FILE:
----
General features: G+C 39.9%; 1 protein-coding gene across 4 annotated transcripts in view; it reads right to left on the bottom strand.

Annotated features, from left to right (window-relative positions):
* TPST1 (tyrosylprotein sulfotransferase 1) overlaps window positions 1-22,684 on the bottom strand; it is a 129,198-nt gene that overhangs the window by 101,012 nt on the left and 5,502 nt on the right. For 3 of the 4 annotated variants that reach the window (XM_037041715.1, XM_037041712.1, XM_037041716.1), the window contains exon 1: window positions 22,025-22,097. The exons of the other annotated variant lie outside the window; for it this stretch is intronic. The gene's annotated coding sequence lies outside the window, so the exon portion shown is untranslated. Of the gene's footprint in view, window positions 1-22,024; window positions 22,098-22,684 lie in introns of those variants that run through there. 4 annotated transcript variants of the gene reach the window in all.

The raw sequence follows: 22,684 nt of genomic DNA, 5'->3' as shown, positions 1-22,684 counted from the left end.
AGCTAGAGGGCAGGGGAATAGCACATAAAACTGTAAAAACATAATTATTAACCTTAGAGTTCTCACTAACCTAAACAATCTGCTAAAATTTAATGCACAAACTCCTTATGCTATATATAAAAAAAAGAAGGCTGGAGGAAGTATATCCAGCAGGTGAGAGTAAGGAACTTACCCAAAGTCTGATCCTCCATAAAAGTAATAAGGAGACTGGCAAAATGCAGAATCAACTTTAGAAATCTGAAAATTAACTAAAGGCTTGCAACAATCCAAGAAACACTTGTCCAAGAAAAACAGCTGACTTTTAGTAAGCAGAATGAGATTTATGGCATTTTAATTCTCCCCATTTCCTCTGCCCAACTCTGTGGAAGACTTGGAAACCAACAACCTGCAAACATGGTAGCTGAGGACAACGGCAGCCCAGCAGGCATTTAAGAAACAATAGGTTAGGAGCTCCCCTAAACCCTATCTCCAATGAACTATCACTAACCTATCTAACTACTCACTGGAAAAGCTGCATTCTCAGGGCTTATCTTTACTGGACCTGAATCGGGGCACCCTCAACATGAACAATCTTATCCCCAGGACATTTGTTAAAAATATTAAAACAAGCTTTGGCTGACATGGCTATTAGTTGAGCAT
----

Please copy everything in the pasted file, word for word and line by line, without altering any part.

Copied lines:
General features: G+C 39.9%; 1 protein-coding gene across 4 annotated transcripts in view; it reads right to left on the bottom strand.

Annotated features, from left to right (window-relative positions):
* TPST1 (tyrosylprotein sulfotransferase 1) overlaps window positions 1-22,684 on the bottom strand; it is a 129,198-nt gene that overhangs the window by 101,012 nt on the left and 5,502 nt on the right. For 3 of the 4 annotated variants that reach the window (XM_037041715.1, XM_037041712.1, XM_037041716.1), the window contains exon 1: window positions 22,025-22,097. The exons of the other annotated variant lie outside the window; for it this stretch is intronic. The gene's annotated coding sequence lies outside the window, so the exon portion shown is untranslated. Of the gene's footprint in view, window positions 1-22,024; window positions 22,098-22,684 lie in introns of those variants that run through there. 4 annotated transcript variants of the gene reach the window in all.

The raw sequence follows: 22,684 nt of genomic DNA, 5'->3' as shown, positions 1-22,684 counted from the left end.
AGCTAGAGGGCAGGGGAATAGCACATAAAACTGTAAAAACATAATTATTAACCTTAGAGTTCTCACTAACCTAAACAATCTGCTAAAATTTAATGCACAAACTCCTTATGCTATATATAAAAAAAAGAAGGCTGGAGGAAGTATATCCAGCAGGTGAGAGTAAGGAACTTACCCAAAGTCTGATCCTCCATAAAAGTAATAAGGAGACTGGCAAAATGCAGAATCAACTTTAGAAATCTGAAAATTAACTAAAGGCTTGCAACAATCCAAGAAACACTTGTCCAAGAAAAACAGCTGACTTTTAGTAAGCAGAATGAGATTTATGGCATTTTAATTCTCCCCATTTCCTCTGCCCAACTCTGTGGAAGACTTGGAAACCAACAACCTGCAAACATGGTAGCTGAGGACAACGGCAGCCCAGCAGGCATTTAAGAAACAATAGGTTAGGAGCTCCCCTAAACCCTATCTCCAATGAACTATCACTAACCTATCTAACTACTCACTGGAAAAGCTGCATTCTCAGGGCTTATCTTTACTGGACCTGAATCGGGGCACCCTCAACATGAACAATCTTATCCCCAGGACATTTGTTAAAAATATTAAAACAAGCTTTGGCTGACATGGCTATTAGTTGAGCAT